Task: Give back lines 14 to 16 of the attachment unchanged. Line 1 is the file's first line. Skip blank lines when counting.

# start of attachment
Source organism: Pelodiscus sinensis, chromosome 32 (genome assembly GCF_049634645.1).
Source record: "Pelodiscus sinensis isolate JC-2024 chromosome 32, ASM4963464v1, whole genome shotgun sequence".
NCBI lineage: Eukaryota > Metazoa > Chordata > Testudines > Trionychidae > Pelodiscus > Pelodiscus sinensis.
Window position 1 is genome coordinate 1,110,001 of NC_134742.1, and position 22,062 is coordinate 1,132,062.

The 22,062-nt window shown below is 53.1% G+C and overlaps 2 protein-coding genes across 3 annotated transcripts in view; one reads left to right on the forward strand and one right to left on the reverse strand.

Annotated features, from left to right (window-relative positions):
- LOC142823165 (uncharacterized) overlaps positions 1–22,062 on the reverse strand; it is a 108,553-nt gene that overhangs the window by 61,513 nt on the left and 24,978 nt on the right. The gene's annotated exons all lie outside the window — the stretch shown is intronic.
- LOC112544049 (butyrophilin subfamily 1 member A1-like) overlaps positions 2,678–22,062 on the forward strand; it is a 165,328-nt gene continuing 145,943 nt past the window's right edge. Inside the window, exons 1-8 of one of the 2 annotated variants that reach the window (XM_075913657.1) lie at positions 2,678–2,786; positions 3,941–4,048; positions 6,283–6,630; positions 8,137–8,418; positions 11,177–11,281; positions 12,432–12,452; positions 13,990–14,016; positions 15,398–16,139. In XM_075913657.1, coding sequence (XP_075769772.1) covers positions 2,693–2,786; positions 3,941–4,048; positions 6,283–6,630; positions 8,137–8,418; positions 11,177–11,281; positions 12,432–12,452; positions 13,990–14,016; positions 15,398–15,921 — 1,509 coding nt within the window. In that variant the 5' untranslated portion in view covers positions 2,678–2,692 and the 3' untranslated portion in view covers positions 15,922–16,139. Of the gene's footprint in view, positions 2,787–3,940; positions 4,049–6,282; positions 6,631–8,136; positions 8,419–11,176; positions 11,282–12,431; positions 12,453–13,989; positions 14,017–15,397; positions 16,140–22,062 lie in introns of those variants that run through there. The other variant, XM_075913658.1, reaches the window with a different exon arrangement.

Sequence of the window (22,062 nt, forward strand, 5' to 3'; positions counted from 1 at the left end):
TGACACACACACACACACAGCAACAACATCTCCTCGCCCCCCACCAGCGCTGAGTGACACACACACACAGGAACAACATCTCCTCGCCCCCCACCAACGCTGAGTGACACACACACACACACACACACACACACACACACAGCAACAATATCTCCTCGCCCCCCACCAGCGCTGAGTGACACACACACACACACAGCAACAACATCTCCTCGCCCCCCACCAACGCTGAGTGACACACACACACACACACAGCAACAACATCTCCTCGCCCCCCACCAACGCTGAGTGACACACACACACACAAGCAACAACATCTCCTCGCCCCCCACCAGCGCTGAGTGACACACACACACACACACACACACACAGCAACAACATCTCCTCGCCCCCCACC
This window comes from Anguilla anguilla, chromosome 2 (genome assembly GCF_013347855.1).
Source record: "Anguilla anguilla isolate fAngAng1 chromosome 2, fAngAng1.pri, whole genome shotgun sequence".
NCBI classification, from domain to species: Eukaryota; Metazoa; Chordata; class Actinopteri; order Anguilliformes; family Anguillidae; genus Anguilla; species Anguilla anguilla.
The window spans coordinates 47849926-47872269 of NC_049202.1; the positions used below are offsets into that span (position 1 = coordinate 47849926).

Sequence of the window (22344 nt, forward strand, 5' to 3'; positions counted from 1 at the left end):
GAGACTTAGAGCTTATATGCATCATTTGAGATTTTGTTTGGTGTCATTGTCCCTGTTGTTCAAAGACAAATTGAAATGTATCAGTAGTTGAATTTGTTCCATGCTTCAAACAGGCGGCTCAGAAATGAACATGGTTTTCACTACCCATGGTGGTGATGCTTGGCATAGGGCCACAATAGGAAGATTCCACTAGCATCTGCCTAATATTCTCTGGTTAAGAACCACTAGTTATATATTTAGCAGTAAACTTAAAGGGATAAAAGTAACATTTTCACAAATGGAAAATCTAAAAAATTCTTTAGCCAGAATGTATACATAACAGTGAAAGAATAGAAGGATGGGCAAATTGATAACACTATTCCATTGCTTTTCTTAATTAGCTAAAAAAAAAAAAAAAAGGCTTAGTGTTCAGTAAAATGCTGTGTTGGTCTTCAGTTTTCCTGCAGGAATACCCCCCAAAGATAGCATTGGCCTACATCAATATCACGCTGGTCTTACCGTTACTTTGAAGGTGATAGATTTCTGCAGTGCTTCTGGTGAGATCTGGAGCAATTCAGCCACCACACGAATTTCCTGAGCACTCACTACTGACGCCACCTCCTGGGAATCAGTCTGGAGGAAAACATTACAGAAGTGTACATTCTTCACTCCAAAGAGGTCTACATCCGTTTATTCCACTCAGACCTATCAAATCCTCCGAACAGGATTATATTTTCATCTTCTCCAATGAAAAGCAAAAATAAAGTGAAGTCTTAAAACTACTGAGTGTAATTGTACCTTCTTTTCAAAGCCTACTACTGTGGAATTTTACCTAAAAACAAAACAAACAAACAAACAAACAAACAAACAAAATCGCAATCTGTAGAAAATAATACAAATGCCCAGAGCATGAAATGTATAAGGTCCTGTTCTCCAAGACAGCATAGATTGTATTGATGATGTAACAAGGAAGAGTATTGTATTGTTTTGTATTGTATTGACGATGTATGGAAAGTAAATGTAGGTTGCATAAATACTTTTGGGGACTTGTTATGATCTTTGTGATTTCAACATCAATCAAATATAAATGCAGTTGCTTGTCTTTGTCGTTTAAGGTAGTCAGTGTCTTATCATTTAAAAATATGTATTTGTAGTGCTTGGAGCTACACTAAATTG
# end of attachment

The window spans coordinates 47849926-47872269 of NC_049202.1; the positions used below are offsets into that span (position 1 = coordinate 47849926).

Sequence of the window (22344 nt, forward strand, 5' to 3'; positions counted from 1 at the left end):
GAGACTTAGAGCTTATATGCATCATTTGAGATTTTGTTTGGTGTCATTGTCCCTGTTGTTCAAAGACAAATTGAAATGTATCAGTAGTTGAATTTGTTCCATGCTTCAAACAGGCGGCTCAGAAATGAACATGGTTTTCACTACCCATGGTGGTGATGCTTGGCATAGGGCCACAATAGGAAGATTCCACTAGCATCTGCCTAATATTCTCTGGTTAAGAACCACTAGTTATATATTTAGCAGTAAACTTAAAGGGATAAAAGTAACATTTTCACAAATGGAAAATCTAAAAAATTCTTTAGCCAGAATGTATACATAACAGTGAAAGAATAGAAGGATGGGCAAATTGATAACACTATTCCATTGCTTTTCTTAATTAGCTAAAAAAAAAAAAAAAAGGCTTAGTGTTCAGTAAAATGCTGTGTTGGTCTTCAGTTTTCCTGCAGGAATACCCCCCAAAGATAGCATTGGCCTACATCAATATCACGCTGGTCTTACCGTTACTTTGAAGGTGATAGATTTCTGCAGTGCTTCTGGTGAGATCTGGAGCAATTCAGCCACCACACGAATTTCCTGAGCACTCACTACTGACGCCACCTCCTGGGAATCAGTCTGGAGGAAAACATTACAGAAGTGTACATTCTTCACTCCAAAGAGGTCTACATCCGTTTATTCCACTCAGACCTATCAAATCCTCCGAACAGGATTATATTTTCATCTTCTCCAATGAAAAGCAAAAATAAAGTGAAGTCTTAAAACTACTGAGTGTAATTGTACCTTCTTTTCAAAGCCTACTACTGTGGAATTTTACCTAAAAACAAAACAAACAAACAAACAAACAAACAAACAAAATCGCAATCTGTAGAAAATAATACAAATGCCCAGAGCATGAAATGTATAAGGTCCTGTTCTCCAAGACAGCATAGATTGTATTGATGATGTAACAAGGAAGAGTATTGTATTGTTTTGTATTGTATTGACGATGTATGGAAAGTAAATGTAGGTTGCATAAATACTTTTGGGGACTTGTTATGATCTTTGTGATTTCAACATCAATCAAATATAAATGCAGTTGCTTGTCTTTGTCGTTTAAGGTAGTCAGTGTCTTATCATTTAAAAATATGTATTTGTAGTGCTTGGAGCTACACTAAATTG